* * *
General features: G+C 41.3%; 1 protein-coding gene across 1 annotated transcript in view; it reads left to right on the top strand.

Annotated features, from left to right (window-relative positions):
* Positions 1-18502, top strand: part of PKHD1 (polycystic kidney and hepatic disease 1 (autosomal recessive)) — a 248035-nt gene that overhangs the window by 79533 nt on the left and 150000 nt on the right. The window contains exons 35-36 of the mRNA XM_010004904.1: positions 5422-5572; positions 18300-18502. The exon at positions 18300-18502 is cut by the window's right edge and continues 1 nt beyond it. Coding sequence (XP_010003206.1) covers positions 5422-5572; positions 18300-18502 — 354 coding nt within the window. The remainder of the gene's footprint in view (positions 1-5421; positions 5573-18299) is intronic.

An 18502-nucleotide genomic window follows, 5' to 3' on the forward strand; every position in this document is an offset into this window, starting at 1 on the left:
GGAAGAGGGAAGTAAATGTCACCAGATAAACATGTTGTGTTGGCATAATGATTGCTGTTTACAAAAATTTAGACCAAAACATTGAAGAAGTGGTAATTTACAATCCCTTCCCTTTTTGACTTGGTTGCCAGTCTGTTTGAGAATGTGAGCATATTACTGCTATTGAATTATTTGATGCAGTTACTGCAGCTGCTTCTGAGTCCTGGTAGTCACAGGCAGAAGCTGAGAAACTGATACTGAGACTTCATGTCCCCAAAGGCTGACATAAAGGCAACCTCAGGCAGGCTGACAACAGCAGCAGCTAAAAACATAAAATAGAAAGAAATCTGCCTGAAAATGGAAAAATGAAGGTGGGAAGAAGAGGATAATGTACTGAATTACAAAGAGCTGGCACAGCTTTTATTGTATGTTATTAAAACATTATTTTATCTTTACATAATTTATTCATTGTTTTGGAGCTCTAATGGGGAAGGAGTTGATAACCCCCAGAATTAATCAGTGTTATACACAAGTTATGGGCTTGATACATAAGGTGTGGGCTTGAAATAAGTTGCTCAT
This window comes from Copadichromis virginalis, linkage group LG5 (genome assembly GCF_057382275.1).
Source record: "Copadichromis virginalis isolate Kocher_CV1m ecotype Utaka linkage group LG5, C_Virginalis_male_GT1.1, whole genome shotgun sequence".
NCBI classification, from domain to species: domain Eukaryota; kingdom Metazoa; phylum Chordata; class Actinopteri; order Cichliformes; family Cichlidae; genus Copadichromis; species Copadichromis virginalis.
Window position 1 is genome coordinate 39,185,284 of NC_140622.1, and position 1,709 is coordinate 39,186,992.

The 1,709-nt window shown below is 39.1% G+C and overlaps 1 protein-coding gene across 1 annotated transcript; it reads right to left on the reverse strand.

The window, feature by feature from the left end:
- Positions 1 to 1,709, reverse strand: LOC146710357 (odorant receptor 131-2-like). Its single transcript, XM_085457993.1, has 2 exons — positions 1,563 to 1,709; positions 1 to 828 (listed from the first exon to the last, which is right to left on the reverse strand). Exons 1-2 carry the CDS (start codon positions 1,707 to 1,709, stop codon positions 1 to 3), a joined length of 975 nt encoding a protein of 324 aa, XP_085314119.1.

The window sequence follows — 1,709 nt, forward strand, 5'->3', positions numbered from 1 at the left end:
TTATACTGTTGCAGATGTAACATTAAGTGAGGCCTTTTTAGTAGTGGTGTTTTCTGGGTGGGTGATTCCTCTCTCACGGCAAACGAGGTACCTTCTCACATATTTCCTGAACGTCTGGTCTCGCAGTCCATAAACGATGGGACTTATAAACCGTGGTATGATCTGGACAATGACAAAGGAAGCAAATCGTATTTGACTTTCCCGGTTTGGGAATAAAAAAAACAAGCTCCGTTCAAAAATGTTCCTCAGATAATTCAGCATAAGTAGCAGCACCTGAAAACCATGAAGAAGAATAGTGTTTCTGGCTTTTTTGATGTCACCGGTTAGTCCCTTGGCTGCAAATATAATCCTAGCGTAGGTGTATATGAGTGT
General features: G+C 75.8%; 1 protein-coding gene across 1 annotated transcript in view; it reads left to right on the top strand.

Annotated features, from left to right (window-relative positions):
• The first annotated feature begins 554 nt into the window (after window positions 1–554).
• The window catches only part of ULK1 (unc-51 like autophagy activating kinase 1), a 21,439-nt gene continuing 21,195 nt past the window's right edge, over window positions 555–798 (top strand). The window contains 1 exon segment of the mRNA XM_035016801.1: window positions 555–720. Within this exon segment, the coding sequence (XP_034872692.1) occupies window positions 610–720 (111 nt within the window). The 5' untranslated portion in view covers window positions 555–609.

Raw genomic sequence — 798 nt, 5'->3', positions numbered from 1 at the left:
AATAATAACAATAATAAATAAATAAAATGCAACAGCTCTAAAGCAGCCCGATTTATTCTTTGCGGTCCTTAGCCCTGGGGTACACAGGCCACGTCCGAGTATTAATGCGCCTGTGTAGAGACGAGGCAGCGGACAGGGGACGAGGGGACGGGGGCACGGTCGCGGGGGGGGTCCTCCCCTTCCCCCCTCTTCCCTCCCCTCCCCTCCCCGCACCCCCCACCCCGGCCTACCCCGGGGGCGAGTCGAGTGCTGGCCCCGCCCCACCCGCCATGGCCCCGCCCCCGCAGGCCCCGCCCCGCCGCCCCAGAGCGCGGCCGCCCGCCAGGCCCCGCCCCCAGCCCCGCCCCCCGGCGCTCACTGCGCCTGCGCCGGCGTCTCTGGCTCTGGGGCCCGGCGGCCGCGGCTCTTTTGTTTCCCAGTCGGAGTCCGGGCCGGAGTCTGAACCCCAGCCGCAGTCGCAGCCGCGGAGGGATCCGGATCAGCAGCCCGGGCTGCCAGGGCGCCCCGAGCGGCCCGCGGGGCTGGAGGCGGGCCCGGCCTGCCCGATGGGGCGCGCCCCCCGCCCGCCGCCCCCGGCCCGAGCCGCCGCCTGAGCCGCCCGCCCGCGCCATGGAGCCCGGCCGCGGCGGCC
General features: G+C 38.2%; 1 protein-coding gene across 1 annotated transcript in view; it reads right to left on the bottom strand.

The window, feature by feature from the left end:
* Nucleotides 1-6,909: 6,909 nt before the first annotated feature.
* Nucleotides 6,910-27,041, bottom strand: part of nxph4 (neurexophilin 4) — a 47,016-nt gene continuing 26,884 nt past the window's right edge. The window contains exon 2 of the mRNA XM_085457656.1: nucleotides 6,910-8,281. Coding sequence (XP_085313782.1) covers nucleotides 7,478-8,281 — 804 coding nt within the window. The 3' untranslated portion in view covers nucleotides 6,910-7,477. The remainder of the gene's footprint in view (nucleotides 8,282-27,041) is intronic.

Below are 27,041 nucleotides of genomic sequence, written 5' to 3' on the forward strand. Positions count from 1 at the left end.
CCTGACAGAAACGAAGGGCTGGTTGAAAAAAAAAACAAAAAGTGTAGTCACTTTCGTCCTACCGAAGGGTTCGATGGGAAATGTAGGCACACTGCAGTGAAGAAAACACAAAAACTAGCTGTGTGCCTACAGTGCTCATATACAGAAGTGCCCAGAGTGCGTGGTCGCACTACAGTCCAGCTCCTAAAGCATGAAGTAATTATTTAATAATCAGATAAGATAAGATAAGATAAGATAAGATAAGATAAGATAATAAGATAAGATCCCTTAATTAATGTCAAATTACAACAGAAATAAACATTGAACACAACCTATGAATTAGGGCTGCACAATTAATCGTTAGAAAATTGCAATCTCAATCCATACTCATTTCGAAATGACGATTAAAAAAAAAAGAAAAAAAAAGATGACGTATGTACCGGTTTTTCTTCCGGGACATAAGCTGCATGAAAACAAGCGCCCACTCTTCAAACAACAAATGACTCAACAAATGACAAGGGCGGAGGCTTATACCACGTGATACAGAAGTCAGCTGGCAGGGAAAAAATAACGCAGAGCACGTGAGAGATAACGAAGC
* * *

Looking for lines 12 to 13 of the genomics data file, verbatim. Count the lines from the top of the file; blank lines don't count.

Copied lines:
- Positions 1 to 1,709, reverse strand: LOC146710357 (odorant receptor 131-2-like). Its single transcript, XM_085457993.1, has 2 exons — positions 1,563 to 1,709; positions 1 to 828 (listed from the first exon to the last, which is right to left on the reverse strand). Exons 1-2 carry the CDS (start codon positions 1,707 to 1,709, stop codon positions 1 to 3), a joined length of 975 nt encoding a protein of 324 aa, XP_085314119.1.

The window sequence follows — 1,709 nt, forward strand, 5'->3', positions numbered from 1 at the left end: